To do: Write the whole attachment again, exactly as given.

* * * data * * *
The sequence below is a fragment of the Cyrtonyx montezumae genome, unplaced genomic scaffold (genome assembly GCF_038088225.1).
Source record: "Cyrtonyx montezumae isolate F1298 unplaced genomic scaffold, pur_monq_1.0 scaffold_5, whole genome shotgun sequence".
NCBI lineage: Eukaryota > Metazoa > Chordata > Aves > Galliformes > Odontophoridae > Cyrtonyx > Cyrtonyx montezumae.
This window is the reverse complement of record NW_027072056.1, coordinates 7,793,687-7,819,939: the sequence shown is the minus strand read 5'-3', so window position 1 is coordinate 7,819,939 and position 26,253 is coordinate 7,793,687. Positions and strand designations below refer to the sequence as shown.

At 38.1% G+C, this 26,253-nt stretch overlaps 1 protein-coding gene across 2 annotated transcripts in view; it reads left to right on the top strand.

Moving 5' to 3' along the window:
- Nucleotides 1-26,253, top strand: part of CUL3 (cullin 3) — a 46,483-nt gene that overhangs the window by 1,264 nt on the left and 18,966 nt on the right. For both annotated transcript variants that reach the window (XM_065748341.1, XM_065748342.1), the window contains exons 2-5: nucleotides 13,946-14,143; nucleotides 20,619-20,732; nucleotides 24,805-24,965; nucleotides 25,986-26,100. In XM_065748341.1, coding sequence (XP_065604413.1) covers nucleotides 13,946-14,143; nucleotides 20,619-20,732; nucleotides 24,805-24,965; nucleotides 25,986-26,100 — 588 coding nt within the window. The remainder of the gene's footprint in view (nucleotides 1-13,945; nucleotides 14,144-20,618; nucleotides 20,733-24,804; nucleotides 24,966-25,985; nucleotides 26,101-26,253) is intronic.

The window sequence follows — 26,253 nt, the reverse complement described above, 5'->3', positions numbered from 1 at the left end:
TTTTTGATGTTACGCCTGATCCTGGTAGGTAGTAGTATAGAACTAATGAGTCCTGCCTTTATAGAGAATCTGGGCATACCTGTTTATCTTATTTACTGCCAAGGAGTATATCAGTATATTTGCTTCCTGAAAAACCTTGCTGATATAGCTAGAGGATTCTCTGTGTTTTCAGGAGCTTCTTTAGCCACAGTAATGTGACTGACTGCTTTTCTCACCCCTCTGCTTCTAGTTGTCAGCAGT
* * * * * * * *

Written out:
The sequence below is a fragment of the Cyrtonyx montezumae genome, unplaced genomic scaffold (genome assembly GCF_038088225.1).
Source record: "Cyrtonyx montezumae isolate F1298 unplaced genomic scaffold, pur_monq_1.0 scaffold_5, whole genome shotgun sequence".
NCBI lineage: Eukaryota > Metazoa > Chordata > Aves > Galliformes > Odontophoridae > Cyrtonyx > Cyrtonyx montezumae.
This window is the reverse complement of record NW_027072056.1, coordinates 7,793,687-7,819,939: the sequence shown is the minus strand read 5'-3', so window position 1 is coordinate 7,819,939 and position 26,253 is coordinate 7,793,687. Positions and strand designations below refer to the sequence as shown.

At 38.1% G+C, this 26,253-nt stretch overlaps 1 protein-coding gene across 2 annotated transcripts in view; it reads left to right on the top strand.

Moving 5' to 3' along the window:
- Nucleotides 1-26,253, top strand: part of CUL3 (cullin 3) — a 46,483-nt gene that overhangs the window by 1,264 nt on the left and 18,966 nt on the right. For both annotated transcript variants that reach the window (XM_065748341.1, XM_065748342.1), the window contains exons 2-5: nucleotides 13,946-14,143; nucleotides 20,619-20,732; nucleotides 24,805-24,965; nucleotides 25,986-26,100. In XM_065748341.1, coding sequence (XP_065604413.1) covers nucleotides 13,946-14,143; nucleotides 20,619-20,732; nucleotides 24,805-24,965; nucleotides 25,986-26,100 — 588 coding nt within the window. The remainder of the gene's footprint in view (nucleotides 1-13,945; nucleotides 14,144-20,618; nucleotides 20,733-24,804; nucleotides 24,966-25,985; nucleotides 26,101-26,253) is intronic.

The window sequence follows — 26,253 nt, the reverse complement described above, 5'->3', positions numbered from 1 at the left end:
TTTTTGATGTTACGCCTGATCCTGGTAGGTAGTAGTATAGAACTAATGAGTCCTGCCTTTATAGAGAATCTGGGCATACCTGTTTATCTTATTTACTGCCAAGGAGTATATCAGTATATTTGCTTCCTGAAAAACCTTGCTGATATAGCTAGAGGATTCTCTGTGTTTTCAGGAGCTTCTTTAGCCACAGTAATGTGACTGACTGCTTTTCTCACCCCTCTGCTTCTAGTTGTCAGCAGT